De Lima cites the CPP’s cultural achievements since its founding in 1968 and its impact and influence on the cultural and artistic endeavors on Philippine society and the people’s revolutionary struggle.
She proceeds by comprehensively and eloquently tracing the historical experience of the Filipino people starting with the old democratic revolution, the First Propaganda Movement, well into the Second Propaganda Movement the CPP’s first, second and continuing rectification movement which is essentially an education movement, until the current age of the internet and multimedia.
De Lima called on the people and revolutionaries to “contribute to the peoples’ unified cultural offensive against imperialism, aware that its overwhelming dominance necessitates strong organizations with strong leaderships guided by the ideology, politics and methods of a party of the most advanced and most productive class in our society.”
It is not enough for us, she emphasized, to compete with the imperialists in such superficial terms such as trending hashtags, viral Youtube views and TV ratings, but to build long-term results with the growth by leaps and bounds of the anti-imperialist mass organizations and mass movement at the national and international levels.
“The essential task of the progressive and revolutionary forces all over the world today is developing unity, cooperation and coordination of all peoples and raising their level of struggle to weaken and defeat imperialism and reaction towards building a society that is just, peaceful and progressive,” De Lima concluded.
In reaction to De Lima’s paper, Lisa Ito of the Concerned Artists of the Philippines (CAP) and professor of the College of Fine Arts at the University of the Philippines stressed that the “ongoing Philippine revolution—in the 70 years from 1898-1968 and in the 50 years from 1968-2018—is one that continuously resists, rectifies, and renews itself: against capitulation, against collaboration, and always for the advance of national liberation. De Lima makes clear how, since its humble origins in 1968, the Party achieved all these contributions through correct analysis, practice, and rectification.”
She says in her reaction paper entitled Key Words: Notes on Manifestoes for the Future, De Lima’s stories teach us how we must learn to be self-reliant and daring in waging the cultural and propaganda counter-offensive, in the same way the activists of the First Quarter Storm did: by vigorously and systematically pursuing study, production, translation, and dissemination to break the normalization of fascism and to now prevent another tragic return to authoritarian rule.
There is an urgency to overcoming this learning curve. For the world we inhabit now is not the same as the world back in 1968. Most of the technology present today did not exist then: including computers, the Internet, electronic and digital media, video, data visualization, cybernetics, and social media platforms. These are but a fraction of technologies imagined and invented for agriculture, industry, medicine, scientific inquiry, and war. These technologies make today’s state of material and mental or cultural production possible and are developing at a rate unimaginable fifty years ago. But they will also remain largely in control by the ruling regimes unless channeled towards revolutionary practice, Ito says.
In concluding her reaction to De Lima , Ito says: A good friend and comrade recently described cultural work not in terms of its surface forms or strategies, but as a selfless act and process. If there is anything this and the 50 years of culture and resistance teaches us, it is that drawing the line of the revolutionary is also an immense assertion of love. Cultural work in the revolution transforms individualism, which reenacts the status quo on personal or structural levels, into a radical force that finds its fullest potential in being one with the struggles of the people.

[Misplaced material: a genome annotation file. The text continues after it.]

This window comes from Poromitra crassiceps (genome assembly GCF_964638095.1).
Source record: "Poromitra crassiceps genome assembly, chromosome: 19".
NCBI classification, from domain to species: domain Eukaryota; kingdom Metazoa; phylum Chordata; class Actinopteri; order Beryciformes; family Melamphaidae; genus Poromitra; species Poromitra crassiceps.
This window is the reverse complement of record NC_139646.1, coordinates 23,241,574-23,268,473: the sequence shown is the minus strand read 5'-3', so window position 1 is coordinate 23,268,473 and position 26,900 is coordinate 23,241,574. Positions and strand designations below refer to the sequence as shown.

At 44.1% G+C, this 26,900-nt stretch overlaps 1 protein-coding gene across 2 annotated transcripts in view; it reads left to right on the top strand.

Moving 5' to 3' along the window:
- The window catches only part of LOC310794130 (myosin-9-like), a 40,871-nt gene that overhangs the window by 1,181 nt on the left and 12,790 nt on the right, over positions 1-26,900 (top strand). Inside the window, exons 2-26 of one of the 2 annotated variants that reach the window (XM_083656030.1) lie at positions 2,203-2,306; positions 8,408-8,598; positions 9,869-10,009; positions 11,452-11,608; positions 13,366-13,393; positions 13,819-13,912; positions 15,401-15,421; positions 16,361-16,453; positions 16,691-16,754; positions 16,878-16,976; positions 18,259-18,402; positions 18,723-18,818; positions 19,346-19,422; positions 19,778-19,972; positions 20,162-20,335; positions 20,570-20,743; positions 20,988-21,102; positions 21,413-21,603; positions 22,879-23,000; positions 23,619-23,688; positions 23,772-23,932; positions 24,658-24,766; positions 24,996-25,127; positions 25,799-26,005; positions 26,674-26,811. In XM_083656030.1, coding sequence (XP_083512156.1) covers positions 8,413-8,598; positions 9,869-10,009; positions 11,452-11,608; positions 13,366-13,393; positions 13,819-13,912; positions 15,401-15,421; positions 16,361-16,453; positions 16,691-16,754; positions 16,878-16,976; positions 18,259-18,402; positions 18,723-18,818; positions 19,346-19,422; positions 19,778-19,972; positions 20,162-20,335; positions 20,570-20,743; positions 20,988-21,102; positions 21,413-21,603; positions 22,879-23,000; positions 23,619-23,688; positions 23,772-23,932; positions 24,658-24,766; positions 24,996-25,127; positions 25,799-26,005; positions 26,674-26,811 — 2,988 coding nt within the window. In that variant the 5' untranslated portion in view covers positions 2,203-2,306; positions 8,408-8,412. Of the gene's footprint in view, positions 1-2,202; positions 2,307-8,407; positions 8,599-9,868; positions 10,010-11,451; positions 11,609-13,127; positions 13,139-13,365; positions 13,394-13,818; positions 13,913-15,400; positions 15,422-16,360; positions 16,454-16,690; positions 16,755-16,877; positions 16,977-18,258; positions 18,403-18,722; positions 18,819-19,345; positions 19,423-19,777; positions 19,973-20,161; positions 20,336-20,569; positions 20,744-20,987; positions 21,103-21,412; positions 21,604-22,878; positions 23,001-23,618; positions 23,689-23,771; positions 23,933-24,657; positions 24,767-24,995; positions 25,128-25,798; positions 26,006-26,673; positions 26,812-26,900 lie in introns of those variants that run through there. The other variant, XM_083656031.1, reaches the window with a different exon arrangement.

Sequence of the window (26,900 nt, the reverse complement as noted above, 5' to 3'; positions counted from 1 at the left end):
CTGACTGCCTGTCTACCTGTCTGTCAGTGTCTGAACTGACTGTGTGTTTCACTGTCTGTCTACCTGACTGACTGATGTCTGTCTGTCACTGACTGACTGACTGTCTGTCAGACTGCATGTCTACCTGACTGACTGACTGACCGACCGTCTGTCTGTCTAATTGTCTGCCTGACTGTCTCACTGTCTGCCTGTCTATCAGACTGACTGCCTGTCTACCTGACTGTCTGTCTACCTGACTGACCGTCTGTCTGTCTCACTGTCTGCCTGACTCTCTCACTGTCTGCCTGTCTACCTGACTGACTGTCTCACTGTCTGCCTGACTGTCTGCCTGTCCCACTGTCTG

Dr. Joi Barrios, another reactor to De Lima’s paper maintained in a video message after De Lima’s input, that as De Lima’s speech traces the cultural achievements of the Party, it provides us with the following five frames by which we can discuss the revolutionary art and literature produced in the past fifty years: historical and contemporary contexts; organizational commitment and the process of creation; centrality of language; exploration and appropriation of forms and spaces; and solidarity work with allied artists and writers.
Emphasizing the need for solidarity with allied and other artists, Dr. Barrios who teaches at the University of Berkeley in California, says that we celebrate today not only the work of those we can name, such as National Artists Amado V. Hernandez, Lino Brocka and Ishmael Bernal, not only the unnamed cadres who have achieved national stature for their artistic and literary achievements, not only the creativity of our current army of writers and artists, but also the countless allies we have in theater, music, dance, visual arts, media arts, and literature.
The sustained creation of revolutionary art and literature, Dr. Barrios says, allows us to envision what Julie de Lima describes as the triumph of a “unified cultural offensive of the people against imperialism” towards a “just, peaceful, and progressive society.”
“No matter the pronouncements of the current dictator, fascist regimes cannot annihilate our persistent radical bodies, nor our revolutionary texts,” Dr. Barrios concludes.
In her talk “The Road to a Just and Lasting Peace”, Coni Ledesma asserts that we can only attain a just and lasting peace by waging our national democratic revolution. Or another way of putting it is: the national democratic revolution is also a struggle for a just and lasting peace. Waging peace is another form of struggle for national and social liberation.